Released: 2013, Prosthetic Records
Reviewer: Peter Atkinson
One album removed from a dramatic sonic and line-up overhaul – with the Sandager brothers Morten (keyboards) and Mikkel (vocals) and drummer Mike Park Nielsen all leaving in 2009 as a sextet shrank to a quartet - Denmark's Mercenary seem to have solidified things. At least for the time being – this is, after all, a band with only one remaining original member, rhythm guitarist Jakob Mølbjerg.
But the same four fellas who played on 2011's aptly titled Metamorphosis return for Through Our Darkest Days and, having survived one go-round, continue in the more heavily melodic, at times even symphonic, direction the band took with the last album. Fans hoping for the return of Mercenary's death metallier tendencies will be pretty disappointed, I'm afraid, as those moments, as on “Welcome To The Sickness,” are fleeting.
Mercenary's musical transition is not unlike what In Flames underwent starting with Reroute To Remain – and, unfortunately, about as effective. Indeed several tunes, notably the “Cloud Connected”-like “Beyond This Night,” recall In Flames – only with a much greater emphasis on keyboards and synths, here performed by Martin Buus who does double duty as lead guitarist.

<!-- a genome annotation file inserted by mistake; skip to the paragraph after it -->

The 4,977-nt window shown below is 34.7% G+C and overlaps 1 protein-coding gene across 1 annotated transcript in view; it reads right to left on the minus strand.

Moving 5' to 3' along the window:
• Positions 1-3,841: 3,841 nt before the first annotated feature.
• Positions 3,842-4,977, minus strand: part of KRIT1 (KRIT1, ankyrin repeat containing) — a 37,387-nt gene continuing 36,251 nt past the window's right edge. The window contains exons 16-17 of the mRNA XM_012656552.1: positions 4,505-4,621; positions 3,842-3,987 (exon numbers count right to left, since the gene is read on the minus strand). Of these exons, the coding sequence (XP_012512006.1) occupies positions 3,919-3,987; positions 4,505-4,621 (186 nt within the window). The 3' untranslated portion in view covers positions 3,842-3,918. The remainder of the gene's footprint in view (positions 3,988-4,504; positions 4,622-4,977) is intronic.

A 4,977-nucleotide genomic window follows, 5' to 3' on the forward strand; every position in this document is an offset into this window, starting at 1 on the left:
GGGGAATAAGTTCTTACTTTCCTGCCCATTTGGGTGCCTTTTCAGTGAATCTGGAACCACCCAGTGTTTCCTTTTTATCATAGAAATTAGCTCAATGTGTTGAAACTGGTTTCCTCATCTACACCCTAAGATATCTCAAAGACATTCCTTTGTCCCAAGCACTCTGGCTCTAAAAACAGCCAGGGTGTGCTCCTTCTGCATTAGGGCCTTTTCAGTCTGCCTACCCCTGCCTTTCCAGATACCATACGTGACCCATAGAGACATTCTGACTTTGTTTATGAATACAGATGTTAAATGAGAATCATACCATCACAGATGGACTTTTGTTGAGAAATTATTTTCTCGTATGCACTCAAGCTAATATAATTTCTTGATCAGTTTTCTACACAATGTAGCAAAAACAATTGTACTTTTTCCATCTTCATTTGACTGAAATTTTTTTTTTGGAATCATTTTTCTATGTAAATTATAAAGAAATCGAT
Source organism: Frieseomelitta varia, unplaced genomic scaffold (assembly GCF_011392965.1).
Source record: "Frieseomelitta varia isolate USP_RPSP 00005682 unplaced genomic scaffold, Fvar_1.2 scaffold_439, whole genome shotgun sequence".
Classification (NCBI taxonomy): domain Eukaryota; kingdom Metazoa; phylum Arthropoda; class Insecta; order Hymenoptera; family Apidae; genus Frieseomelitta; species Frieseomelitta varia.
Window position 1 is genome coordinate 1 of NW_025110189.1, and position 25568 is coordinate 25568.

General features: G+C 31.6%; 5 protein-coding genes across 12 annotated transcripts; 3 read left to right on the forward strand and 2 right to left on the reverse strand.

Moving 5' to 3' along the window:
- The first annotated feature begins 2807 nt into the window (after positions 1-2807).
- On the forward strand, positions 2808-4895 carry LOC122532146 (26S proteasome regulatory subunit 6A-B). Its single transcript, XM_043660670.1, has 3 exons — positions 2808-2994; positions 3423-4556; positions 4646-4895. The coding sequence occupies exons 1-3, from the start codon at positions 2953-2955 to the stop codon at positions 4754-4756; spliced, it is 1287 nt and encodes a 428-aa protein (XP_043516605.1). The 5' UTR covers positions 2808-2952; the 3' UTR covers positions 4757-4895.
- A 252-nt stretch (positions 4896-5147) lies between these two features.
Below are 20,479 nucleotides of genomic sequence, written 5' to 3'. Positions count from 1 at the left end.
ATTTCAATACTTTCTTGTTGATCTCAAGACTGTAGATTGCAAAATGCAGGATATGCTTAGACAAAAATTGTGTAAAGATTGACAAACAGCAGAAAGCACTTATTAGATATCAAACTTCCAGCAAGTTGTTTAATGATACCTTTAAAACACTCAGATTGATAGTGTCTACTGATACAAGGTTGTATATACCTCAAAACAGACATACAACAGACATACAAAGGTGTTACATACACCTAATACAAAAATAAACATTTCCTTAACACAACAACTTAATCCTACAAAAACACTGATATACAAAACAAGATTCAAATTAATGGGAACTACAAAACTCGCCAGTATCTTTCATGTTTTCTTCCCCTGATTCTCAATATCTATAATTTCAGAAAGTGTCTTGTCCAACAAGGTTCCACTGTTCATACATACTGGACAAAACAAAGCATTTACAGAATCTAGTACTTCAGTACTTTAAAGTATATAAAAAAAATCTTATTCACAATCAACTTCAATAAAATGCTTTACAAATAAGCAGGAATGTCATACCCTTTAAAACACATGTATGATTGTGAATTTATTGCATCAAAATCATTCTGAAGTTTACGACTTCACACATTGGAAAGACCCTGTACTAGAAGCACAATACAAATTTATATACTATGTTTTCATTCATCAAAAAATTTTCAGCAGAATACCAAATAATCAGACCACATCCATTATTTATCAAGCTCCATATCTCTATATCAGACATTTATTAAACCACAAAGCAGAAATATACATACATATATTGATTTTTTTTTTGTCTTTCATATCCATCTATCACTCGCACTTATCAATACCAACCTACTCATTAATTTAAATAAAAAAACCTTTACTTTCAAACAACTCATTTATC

Bassist René Pedersen does him one better, handling clean and growling lead vocals in addition to providing the bottom end. And here the clean vocals figure much more prominently, with the growls and grunts relegated largely for emphasis, except on the almost black metally “Generation Hate,” easily the album’s most aggressive track.
Like In Flames, or Soilwork, Mercenary deliver loads of hooks and epic choruses on Darkest Days, and its overall sound is pretty damn grandiose. The songs, however, tend to follow a familiar pattern that build on said hooks to arrive at said choruses.
And despite having some obvious progressive chops – which, like the brutality, are employed sparingly – the band seem insistent on taking the safe route and aiming for something catchy instead of clever or wicked. So while Darkest Days is aesthetically pleasing, it doesn't have a lot of soul, and though it seems to want to be more explosive the band unwisely hold it back.